• help - Displays the commands and arguments.
    A software application was developed using the Xojo cross-platform development environment. It provides a command interface (essentially a simple terminal), a mapping function that can take a GPS data sentence and provide its location, a graphing function for acceleration and rotation data and a list function for individual sensor data. The individual sensor data can be cut&pasted into other applications for further analysis. The GPS data can also be exported for further mapping. For example it can be fed to the website and the output from that website fed into the google earth application for plotting.


    Flight Sequence
    1. Prepare rocket : Load engine, wadding and parachute.
    2. Setup base stations : Connect the base station to the computer and start the Rocket application. Connect to the base station radio and verify it identifies itself.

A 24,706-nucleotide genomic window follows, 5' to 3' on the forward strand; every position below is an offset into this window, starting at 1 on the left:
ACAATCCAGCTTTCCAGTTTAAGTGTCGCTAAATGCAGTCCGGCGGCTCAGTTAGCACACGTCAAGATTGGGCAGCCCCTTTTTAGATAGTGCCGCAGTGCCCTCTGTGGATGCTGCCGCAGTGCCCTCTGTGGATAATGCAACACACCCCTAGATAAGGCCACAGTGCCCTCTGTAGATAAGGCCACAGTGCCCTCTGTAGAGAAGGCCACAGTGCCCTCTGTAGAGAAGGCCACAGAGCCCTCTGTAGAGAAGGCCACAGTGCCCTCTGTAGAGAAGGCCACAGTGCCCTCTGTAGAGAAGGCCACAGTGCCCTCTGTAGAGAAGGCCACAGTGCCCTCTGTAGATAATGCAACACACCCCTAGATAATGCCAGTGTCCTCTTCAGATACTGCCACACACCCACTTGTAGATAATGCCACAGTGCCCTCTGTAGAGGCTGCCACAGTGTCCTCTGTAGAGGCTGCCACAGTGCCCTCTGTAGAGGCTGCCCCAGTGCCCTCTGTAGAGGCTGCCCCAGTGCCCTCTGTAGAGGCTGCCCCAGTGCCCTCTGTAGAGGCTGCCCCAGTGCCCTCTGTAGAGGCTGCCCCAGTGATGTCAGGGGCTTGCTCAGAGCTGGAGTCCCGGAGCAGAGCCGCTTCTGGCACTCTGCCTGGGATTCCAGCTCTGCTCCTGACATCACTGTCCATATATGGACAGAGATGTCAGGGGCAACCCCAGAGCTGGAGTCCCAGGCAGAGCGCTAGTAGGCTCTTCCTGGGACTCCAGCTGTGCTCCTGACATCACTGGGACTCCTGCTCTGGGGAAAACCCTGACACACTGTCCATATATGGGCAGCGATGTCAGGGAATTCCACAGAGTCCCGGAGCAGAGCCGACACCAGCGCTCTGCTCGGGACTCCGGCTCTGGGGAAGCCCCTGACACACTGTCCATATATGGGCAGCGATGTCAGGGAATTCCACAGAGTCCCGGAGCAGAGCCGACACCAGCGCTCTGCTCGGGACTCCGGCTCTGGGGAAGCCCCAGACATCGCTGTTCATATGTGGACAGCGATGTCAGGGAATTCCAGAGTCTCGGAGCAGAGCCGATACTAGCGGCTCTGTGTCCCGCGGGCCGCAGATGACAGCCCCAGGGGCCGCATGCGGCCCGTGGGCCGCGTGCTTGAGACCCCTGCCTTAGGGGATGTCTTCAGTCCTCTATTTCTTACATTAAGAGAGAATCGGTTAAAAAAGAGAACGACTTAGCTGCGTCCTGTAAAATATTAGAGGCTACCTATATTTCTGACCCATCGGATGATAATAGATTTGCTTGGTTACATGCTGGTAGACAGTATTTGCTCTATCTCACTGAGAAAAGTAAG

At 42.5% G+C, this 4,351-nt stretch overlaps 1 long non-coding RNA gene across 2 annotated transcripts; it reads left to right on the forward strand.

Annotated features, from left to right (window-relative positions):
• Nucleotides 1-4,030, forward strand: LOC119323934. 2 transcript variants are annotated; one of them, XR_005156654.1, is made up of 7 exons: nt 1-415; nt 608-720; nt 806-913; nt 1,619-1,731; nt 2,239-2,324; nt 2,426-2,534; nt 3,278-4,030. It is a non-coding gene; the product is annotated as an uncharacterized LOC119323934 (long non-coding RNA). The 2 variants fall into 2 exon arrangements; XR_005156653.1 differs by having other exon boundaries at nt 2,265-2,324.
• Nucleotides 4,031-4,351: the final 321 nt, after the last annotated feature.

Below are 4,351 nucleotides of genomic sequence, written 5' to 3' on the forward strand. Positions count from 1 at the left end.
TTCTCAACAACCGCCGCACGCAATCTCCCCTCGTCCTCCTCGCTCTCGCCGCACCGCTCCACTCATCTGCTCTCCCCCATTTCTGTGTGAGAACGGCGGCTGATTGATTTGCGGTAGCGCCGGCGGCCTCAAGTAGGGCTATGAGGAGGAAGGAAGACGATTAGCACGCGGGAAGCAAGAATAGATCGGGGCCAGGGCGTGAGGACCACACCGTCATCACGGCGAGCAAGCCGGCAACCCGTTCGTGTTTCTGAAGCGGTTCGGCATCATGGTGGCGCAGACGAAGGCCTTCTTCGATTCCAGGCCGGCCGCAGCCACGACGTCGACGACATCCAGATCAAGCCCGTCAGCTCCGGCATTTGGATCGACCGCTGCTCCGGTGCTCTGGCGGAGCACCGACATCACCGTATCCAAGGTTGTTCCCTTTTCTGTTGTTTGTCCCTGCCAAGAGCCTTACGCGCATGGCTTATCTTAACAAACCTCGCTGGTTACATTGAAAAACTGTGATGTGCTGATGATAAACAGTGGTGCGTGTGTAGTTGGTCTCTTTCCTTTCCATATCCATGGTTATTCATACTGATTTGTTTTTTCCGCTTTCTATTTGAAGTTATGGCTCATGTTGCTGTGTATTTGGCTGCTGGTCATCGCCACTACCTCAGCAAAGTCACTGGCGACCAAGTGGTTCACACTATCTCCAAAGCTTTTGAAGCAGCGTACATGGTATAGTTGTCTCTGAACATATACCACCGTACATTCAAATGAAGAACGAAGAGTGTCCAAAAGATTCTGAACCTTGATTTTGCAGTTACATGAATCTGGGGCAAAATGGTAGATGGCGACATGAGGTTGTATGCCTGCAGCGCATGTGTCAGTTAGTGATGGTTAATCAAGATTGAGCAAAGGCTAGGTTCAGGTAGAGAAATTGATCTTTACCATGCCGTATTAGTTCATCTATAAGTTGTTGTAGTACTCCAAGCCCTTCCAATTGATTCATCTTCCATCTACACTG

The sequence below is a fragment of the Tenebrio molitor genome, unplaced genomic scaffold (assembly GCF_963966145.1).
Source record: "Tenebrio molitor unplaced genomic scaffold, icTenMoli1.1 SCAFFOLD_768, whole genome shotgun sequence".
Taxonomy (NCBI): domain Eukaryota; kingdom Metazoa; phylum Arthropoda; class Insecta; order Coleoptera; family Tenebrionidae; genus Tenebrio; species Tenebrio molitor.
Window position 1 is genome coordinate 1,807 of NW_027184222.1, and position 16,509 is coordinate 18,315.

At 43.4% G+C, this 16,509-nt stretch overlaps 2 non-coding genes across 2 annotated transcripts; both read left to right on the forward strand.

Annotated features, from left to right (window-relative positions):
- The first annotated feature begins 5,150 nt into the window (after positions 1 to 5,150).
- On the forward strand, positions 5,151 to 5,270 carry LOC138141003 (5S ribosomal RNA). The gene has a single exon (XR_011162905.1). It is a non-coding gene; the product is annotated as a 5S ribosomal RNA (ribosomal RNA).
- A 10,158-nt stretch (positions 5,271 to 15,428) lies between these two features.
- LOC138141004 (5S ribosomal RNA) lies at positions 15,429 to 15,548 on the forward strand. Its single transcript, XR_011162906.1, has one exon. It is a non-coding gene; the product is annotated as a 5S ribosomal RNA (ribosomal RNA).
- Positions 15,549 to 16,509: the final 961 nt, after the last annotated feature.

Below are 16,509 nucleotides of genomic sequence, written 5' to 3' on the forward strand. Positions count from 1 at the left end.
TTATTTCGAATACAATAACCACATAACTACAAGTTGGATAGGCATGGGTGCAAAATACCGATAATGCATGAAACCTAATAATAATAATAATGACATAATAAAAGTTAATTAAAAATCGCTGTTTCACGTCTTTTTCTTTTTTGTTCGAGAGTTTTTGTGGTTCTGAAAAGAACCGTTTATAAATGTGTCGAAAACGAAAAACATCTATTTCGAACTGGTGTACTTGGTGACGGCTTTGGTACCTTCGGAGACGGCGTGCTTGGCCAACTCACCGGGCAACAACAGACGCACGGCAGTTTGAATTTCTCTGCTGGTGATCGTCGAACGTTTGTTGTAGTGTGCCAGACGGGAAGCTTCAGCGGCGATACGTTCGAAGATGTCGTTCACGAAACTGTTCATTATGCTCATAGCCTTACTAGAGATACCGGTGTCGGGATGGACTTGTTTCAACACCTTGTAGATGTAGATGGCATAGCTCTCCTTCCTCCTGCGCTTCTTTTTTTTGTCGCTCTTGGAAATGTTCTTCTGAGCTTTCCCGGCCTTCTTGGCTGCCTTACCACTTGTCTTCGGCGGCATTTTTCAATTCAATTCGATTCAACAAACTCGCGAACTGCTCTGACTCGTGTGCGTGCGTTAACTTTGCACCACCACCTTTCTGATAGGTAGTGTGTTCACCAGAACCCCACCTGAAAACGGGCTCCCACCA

3. Power-on payload : Use a USB cable to trigger the PMIC to power-on the system. Verify the base stations receives the “HELLO” message from the payload.
    4. Achieve GPS fix : Use the “status” command to tell when the GPS has a fix. The coin-cell battery (which is held in place with additional hot glue) makes repeated start-ups in a location much faster.
    5. Rocket on launchpad : Connect launch controller and verify continuity.
    6. Start GPS telemetry : Use the “send gps on” command to start transmitting GPS coordinates to the application
    7. Start recording : Use the “record on” command
    8. Launch!
    9. Track : Use the GPS telemetry to track the rocket after landing. The last GPS coordinates can be fed into the
    10. Shutdown : After the payload has been either located or recovered, use the “shutdown” command to power it off.
    Flight Data Analysis
    1. Connect payload using USB
    2. Establish communication using Rocket application and base station